Despite the lack of a proper gym, Wagner has an active and successful sports program, sharing 16 teams shared with two other local schools: International High School at LaGuardia and Middle College High School.

There are two fulltime guidance counselors, one of whom can offer one on one therapy to students who need it. Many teenagers have responsibilities at home and must care for younger siblings.

Special education: The school offers Integrated Co-Teaching classes in high school; there are no special education students in the middle school.

College admissions: Only about half the students go to college; about 50 percent of them to CUNYs, including LaGuardia College which is just two blocks away. “College readiness was not a focus here at all,” said the principal adding that will change now that there is a college counselor.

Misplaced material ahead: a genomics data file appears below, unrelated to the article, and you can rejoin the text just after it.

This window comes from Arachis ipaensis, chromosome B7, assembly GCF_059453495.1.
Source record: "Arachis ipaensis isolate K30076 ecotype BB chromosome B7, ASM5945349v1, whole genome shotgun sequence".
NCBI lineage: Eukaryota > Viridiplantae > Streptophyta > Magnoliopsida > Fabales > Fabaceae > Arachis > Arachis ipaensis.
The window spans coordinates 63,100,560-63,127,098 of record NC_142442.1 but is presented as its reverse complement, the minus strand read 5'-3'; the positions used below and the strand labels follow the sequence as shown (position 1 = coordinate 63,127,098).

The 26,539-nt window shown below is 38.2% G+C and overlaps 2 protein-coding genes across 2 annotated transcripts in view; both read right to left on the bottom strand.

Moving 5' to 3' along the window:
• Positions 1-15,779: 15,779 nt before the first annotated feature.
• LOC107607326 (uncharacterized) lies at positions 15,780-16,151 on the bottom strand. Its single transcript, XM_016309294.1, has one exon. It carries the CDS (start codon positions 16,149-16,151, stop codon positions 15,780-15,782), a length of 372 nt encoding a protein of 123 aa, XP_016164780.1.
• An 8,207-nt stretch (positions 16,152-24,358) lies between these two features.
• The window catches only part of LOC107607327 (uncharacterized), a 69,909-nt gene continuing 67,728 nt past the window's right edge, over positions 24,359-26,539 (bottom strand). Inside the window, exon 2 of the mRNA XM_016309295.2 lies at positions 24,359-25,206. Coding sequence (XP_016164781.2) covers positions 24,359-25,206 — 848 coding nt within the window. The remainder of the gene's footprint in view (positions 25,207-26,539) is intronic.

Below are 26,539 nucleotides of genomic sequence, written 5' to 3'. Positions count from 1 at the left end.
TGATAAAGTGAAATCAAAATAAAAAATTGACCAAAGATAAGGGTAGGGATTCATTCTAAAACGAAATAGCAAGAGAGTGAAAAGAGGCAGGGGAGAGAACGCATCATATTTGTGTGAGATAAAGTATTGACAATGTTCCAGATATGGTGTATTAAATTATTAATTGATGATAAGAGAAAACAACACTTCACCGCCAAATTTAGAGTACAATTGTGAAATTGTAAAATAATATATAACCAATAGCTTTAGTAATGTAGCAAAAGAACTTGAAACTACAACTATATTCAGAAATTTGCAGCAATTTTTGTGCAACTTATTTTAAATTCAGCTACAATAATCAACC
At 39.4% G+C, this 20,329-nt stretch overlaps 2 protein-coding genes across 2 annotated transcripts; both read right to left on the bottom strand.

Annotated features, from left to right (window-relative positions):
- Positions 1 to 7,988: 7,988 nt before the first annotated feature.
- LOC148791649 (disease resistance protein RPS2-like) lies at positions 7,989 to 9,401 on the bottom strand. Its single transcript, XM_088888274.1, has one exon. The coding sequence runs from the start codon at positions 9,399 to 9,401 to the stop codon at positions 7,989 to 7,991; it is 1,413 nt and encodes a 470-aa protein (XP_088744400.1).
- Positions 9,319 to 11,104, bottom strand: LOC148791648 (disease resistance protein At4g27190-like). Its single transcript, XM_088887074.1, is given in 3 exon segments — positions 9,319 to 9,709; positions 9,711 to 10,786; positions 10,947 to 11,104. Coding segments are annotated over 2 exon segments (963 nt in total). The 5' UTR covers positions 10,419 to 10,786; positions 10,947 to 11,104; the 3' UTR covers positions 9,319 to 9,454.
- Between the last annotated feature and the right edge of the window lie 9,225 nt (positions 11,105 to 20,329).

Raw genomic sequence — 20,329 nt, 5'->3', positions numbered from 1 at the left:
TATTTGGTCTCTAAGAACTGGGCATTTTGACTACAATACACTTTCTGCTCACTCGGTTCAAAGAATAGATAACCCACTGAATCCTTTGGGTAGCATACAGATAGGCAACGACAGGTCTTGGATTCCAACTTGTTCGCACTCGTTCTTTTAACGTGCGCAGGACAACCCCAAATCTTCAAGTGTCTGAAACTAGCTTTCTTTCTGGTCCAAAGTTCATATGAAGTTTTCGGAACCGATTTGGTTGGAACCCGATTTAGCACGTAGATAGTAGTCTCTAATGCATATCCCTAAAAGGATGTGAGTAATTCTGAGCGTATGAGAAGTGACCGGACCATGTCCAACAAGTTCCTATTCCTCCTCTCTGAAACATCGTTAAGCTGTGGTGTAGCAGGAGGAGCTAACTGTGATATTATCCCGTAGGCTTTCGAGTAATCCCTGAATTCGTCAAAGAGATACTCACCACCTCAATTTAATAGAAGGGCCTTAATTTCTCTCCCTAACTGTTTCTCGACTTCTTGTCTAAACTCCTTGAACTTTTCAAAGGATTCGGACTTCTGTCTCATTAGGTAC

Admissions: There are 60 seats and 200 applicants for the selective middle school program. Applicants must produce a writing sample on the spot, and sit for a group interview and activity. There is a big emphasis on group work and students must be able to function in a high school setting, said longtime guidance counselor Luis Fayed. About half the 8th-graders stay for high school; a dozen of the top performers go to specialized exam schools such as Brooklyn Tech, Stuyvesant and Bronx Science or to Townsend Harris. Talented kids frequently go to LaGuardia or Frank Sinatra. Others leave for bigger high schools such as Forest Hills, but some return to Wagner, preferring the cozier atmosphere. Priority is given to continuing 8th graders for the high school; the rest are selected via the Ed Opt method, allowing a range of students of all levels. (Pamela Wheaton, December 2011)